If you can’t afford to hire a coach, I highly recommend The Training Bible to aid your training and keep you focused. Even if you have a coach, it’s still a great read to help understand things like periodization, the dangers of overtraining and the importance of proper recovery. So no matter what your goals are for the upcoming season, check out The Cyclist’s Training Bible to help you achieve them.

The latest edition of The Cyclist’s Training Bible is available at VeloGear. Joe Friel has a lot more where that comes from too. You can check out some of his other books but I definitely recommend following his blog for free training tips during the season.

Book Club: Panniers & Peanut Butter

This is the first entry in the RTBL Book Club — to help you get your head out of the interwebz and into a book. Seriously, reading a book from cover to cover seems like a lost art these days. All that said, my first featured book is something readily available on the internet.

Aside from my passion for riding in circles, I also love to ride for long distances. Right now is the perfect time for bike touring or bike camping here in Southern California. So it’s good timing for Russ Roca and Laura Crawford to drop their touring gear guide, Panniers And Peanut Butter.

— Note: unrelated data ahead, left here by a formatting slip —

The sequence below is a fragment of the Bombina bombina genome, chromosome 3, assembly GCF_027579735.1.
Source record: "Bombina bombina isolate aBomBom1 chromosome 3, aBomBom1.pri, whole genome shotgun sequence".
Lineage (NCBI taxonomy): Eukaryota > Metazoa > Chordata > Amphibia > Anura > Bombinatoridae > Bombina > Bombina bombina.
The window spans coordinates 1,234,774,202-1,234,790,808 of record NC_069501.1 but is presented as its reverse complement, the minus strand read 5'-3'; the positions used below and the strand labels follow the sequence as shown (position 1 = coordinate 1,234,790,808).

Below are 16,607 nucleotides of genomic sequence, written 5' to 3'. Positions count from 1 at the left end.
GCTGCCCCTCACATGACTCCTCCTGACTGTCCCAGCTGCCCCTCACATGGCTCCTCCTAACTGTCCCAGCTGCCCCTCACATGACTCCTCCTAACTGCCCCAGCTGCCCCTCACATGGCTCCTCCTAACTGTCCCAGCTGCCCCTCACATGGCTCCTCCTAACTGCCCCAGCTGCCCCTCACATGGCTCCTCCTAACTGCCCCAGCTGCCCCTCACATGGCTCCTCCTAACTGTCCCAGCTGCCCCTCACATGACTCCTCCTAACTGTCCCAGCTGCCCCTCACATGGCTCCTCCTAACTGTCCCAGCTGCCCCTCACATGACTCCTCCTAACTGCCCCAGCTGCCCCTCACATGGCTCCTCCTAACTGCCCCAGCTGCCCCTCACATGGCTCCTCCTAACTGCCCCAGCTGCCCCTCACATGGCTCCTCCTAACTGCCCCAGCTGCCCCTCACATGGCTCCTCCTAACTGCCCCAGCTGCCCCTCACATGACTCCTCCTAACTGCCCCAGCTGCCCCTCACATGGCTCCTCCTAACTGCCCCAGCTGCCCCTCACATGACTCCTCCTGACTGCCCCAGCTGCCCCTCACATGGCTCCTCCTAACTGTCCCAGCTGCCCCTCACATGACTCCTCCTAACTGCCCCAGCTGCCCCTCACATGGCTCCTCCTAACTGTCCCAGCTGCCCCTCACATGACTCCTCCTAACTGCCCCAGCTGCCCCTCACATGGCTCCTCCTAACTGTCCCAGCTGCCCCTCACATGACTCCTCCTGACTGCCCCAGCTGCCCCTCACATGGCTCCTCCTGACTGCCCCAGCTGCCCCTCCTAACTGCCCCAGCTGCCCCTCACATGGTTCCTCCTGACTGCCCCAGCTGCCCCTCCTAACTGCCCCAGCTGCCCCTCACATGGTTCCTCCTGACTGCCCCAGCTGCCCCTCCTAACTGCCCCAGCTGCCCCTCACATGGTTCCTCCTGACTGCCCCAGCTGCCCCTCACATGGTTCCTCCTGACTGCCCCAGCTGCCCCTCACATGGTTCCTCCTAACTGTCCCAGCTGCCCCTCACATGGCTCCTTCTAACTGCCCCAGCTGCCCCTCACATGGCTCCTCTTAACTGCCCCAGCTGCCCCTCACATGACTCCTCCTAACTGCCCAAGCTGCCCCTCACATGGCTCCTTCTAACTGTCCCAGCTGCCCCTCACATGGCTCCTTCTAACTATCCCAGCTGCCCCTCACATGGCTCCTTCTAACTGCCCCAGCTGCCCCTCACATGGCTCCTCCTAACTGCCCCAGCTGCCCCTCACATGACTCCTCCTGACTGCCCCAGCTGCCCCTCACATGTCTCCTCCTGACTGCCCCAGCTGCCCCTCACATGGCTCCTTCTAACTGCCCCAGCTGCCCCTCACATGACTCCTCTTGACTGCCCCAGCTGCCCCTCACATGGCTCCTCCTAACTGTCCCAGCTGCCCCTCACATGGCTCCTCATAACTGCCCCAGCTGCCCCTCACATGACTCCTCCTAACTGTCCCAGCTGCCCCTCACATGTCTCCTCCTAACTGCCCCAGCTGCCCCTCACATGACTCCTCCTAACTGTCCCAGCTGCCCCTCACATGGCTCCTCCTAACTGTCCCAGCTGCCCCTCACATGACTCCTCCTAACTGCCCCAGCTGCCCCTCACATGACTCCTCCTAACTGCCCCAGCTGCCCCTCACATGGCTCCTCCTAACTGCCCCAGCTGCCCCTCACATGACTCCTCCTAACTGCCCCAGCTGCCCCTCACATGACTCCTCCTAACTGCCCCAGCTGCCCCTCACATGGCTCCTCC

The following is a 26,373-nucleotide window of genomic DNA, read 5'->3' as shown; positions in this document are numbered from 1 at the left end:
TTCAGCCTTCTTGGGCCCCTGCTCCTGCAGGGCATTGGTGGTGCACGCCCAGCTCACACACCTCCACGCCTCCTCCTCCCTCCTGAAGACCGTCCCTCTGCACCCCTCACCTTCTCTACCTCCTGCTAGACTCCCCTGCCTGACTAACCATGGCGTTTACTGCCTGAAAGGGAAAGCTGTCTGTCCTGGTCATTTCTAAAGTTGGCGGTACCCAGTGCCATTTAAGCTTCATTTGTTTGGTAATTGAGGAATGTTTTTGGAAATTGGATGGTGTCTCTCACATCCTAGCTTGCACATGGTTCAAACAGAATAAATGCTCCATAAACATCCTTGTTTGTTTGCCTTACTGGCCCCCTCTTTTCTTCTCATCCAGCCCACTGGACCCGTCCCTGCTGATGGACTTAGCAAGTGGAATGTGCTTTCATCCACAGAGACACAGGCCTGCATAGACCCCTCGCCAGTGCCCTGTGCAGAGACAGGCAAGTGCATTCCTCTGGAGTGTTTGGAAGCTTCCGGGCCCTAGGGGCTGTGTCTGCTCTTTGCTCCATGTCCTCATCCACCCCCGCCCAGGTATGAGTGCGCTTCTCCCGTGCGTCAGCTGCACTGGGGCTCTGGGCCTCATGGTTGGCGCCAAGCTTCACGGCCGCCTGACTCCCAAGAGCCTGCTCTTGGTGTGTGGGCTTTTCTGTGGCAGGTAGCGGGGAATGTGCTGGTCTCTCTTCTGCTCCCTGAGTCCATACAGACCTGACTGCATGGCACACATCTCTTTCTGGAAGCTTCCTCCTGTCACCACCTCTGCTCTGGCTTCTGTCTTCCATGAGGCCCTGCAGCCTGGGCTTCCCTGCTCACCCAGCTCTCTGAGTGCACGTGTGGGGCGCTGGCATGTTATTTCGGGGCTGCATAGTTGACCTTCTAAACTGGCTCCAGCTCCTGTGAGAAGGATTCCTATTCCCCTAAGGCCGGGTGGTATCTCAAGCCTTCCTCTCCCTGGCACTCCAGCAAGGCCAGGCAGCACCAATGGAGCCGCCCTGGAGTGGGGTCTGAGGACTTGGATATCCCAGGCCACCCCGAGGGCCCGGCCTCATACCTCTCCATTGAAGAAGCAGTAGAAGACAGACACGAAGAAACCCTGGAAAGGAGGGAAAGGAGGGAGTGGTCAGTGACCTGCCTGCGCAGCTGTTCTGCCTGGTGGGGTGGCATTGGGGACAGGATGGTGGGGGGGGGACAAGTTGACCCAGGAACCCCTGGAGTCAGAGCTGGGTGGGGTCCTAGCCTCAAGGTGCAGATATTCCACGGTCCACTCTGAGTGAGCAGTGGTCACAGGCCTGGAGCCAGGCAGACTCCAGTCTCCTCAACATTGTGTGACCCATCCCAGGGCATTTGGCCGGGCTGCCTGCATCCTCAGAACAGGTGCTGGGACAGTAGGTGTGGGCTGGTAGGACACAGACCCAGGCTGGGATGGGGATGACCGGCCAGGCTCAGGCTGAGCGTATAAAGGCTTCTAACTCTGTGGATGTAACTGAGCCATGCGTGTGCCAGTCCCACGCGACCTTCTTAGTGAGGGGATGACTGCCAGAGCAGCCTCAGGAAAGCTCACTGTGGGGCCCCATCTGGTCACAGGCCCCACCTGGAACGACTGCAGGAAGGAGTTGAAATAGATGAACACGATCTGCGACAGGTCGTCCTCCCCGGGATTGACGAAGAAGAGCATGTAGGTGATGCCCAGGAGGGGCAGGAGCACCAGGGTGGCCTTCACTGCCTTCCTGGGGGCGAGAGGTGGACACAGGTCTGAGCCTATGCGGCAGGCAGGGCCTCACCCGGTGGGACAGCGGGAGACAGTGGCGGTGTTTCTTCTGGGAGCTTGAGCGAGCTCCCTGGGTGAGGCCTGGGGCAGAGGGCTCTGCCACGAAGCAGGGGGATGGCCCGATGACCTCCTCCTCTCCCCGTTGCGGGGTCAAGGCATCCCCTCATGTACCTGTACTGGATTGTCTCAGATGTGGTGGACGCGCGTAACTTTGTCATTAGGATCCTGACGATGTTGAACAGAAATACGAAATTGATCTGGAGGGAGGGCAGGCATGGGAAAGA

Over a year ago, Russ and Laura left their home in Long Beach to embark on a grand bicycle adventure. They’ve been travelling across the United States on a couple of loaded Surly Long Haul Truckers ever since while keeping all of us updated with their blog, The Path Less Pedaled — which I have been following with great envy since day one.

Having been living on bicycles for so long, Russ and Laura have been able to narrow down a keen wisdom as to what gear works and what doesn’t. Panniers And Peanut Butter is an accumulation of their experiences and knowledge born out of a deep passion for their chosen method of travel plus an eagerness to make sure you have a great experience on your travels too.

It harkens back to the bike touring guides of the mid-70’s — a few of which I’ve been able to collect on my bookshelf. Only a couple things remain the same over the years (like the Trangia stove) so it is nice to have an updated gear list with equipment readily available in the here and now. From the bike to the tent to the wardrobe, the 75-page book is full of tips and recommendations for both shorter trips and extended tours. Most importantly, for those of us who might just be getting into bike touring, a guide like this helps out with the most important aspect of preparing for a journey: bringing only what you need.

Panniers And Peanut Butter is available in PDF format. If you are at all into bike touring or even thinking about the possibility, I highly recommend reading it and also reading Russ and Laura’s blog, The Path Less Pedaled. Please leave a comment and let me know what you think!